Looking for high growth companies is obvious for a mid and small-cap fund manager, but what separates Sunil Singhania from the rest is the way he scouts for outsized opportunities which are yet to be identified by the market. The chief investment officer of the country’s third-largest fund house, who also manages over Rs.5,000 crore across two mid and small-cap funds, is also influenced by the well-known book A Zebra in Lion Country. Written by famous small-cap fund manager Ralph Wanger, the book mentions that moving out of one’s comfort zone to look for opportunities, where the rest of market fears to tread fetches higher payoffs. Not surprising that the Reliance Small Cap Fund has generated a 34% annualised return over the past three years, better than the 21% clocked by the Nifty Free Float Mid Cap 100 Index. In an interaction with Outlook Business, Singhania elucidates on how he zeroes in on potential multi-baggers and the big investing themes in store.
You have been in the market for the past two decades. What, according to you, has changed in all these years and how have your thoughts as an investor shaped up?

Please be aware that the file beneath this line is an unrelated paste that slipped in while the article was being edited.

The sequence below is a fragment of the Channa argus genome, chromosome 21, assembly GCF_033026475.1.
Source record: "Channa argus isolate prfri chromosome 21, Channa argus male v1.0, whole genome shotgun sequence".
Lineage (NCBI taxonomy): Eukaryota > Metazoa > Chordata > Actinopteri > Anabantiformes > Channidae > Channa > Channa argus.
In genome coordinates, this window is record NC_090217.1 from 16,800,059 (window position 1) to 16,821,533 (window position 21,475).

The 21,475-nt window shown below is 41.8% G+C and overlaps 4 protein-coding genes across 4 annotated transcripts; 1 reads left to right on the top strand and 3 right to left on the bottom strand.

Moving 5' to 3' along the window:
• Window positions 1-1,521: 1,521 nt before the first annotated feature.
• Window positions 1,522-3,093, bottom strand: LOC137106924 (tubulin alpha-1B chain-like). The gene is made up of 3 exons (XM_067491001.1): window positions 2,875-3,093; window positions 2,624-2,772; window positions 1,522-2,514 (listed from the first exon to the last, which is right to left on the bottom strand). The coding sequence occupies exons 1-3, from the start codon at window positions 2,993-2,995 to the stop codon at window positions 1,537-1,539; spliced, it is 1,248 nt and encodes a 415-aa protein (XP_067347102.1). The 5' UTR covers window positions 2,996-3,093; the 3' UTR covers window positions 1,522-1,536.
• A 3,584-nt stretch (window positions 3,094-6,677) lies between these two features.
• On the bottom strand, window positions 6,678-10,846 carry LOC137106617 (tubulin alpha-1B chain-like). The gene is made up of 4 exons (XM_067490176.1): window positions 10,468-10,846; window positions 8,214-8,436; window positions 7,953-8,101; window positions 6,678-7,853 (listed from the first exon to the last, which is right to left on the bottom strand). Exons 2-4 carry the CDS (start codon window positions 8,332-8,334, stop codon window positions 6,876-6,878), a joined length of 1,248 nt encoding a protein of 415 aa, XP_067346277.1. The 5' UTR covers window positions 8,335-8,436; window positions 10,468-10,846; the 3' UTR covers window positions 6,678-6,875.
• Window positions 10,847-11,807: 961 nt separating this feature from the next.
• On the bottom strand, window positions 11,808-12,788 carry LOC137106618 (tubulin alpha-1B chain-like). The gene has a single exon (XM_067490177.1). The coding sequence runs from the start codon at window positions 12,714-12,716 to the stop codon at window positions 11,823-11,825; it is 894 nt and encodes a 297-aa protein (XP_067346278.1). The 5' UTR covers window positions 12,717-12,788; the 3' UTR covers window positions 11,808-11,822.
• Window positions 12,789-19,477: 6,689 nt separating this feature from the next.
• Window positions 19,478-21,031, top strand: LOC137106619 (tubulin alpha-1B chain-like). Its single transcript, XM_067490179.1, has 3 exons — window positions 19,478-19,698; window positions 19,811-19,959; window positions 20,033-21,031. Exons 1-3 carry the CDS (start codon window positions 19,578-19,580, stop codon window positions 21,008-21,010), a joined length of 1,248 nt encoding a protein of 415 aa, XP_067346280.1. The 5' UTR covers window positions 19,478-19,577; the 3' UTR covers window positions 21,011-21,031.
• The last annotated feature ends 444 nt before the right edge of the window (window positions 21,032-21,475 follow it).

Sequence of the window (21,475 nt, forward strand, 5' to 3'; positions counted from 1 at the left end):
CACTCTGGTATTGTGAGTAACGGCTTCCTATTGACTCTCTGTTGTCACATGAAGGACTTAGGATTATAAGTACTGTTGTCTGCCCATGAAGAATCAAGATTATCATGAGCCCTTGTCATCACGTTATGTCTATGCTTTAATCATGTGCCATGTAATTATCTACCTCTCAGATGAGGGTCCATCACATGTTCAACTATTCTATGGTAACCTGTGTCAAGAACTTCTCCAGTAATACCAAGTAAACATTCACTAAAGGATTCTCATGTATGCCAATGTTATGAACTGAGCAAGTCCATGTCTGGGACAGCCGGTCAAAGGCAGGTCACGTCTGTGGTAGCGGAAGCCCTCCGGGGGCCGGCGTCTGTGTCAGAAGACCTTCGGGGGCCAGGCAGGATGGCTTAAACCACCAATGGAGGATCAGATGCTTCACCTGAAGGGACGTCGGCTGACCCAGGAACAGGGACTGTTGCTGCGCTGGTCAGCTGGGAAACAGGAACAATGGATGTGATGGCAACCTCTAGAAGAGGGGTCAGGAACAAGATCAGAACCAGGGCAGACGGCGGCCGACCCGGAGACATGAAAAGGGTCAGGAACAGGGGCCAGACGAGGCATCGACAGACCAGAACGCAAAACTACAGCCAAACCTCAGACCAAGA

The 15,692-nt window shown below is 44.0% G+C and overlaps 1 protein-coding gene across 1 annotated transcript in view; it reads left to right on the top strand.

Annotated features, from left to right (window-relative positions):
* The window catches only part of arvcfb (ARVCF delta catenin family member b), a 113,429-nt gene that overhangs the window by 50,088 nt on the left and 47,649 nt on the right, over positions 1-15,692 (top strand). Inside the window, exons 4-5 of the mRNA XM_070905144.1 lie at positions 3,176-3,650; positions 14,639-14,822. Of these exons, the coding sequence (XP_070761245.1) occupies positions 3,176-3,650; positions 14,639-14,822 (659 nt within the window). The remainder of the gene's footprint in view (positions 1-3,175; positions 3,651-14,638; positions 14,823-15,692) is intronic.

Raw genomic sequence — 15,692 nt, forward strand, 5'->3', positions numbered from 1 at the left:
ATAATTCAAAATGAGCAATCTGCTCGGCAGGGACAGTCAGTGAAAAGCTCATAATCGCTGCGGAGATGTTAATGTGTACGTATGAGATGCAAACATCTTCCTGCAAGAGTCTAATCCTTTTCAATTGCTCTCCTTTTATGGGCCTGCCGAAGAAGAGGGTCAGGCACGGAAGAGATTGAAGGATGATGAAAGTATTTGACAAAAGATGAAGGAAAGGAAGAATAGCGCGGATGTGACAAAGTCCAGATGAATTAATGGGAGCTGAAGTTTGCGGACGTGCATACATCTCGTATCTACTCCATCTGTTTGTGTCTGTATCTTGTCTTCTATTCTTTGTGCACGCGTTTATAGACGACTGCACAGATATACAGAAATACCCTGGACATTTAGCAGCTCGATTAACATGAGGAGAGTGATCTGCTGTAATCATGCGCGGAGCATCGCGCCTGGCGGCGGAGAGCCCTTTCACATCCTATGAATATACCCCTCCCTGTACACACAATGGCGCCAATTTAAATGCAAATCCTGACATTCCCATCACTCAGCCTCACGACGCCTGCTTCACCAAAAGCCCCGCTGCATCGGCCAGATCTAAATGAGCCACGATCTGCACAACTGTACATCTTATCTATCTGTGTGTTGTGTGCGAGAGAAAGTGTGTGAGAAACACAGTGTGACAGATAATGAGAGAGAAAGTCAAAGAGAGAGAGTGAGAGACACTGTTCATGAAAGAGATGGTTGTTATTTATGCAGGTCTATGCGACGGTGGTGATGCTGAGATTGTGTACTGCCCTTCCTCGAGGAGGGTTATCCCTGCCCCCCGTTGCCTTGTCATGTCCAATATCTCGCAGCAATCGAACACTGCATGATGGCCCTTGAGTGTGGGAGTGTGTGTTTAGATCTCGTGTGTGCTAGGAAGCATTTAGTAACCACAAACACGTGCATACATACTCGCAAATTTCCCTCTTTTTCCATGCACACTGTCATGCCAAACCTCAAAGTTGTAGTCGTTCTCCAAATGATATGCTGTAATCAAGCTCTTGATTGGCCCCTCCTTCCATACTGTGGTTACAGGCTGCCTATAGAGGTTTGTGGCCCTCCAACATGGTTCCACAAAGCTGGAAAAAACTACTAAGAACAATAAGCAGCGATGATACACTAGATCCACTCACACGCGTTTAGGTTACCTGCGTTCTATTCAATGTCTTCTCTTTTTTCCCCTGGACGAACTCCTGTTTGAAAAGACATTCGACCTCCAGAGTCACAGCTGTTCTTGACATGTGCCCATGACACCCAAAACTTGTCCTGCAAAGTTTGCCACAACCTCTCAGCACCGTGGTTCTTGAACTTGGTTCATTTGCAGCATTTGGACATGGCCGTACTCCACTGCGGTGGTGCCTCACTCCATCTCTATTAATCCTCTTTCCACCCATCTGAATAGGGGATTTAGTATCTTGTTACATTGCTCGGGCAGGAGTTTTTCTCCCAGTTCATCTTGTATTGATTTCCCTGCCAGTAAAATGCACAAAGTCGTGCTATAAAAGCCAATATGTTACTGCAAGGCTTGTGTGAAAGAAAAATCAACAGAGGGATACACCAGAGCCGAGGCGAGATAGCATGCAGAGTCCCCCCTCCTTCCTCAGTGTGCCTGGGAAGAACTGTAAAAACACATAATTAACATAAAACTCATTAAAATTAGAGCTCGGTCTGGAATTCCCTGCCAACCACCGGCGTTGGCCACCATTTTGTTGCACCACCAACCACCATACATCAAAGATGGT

Evolution is an on-going process and it’s no different for the stock market. After five years, if I get the opportunity to be interviewed again, I would say a lot has changed. But the one big development that has transpired over the past two decades is the closer integration of India with the global economy. Currencies, trade, valuations... everything is interlinked. The world is as flat as it can get. Today, whatever happens globally, be it a new trend or technology, comes to India at a much faster pace. This is precisely the reason why the big picture [macro] is increasingly becoming an important cog in the scheme of investing. Today, merely looking at a stock from a price to earnings ratio (PE) perspective has become irrelevant.
Can you elaborate on the PE multiple losing its relevance?
When I joined Reliance MF in 2003 and, even before, balance sheet was very important and still continues to be so. The only difference at that point of time was that very few understood and tracked a balance sheet. But, today, it’s the norm. In that sense, investing has become much more competitiv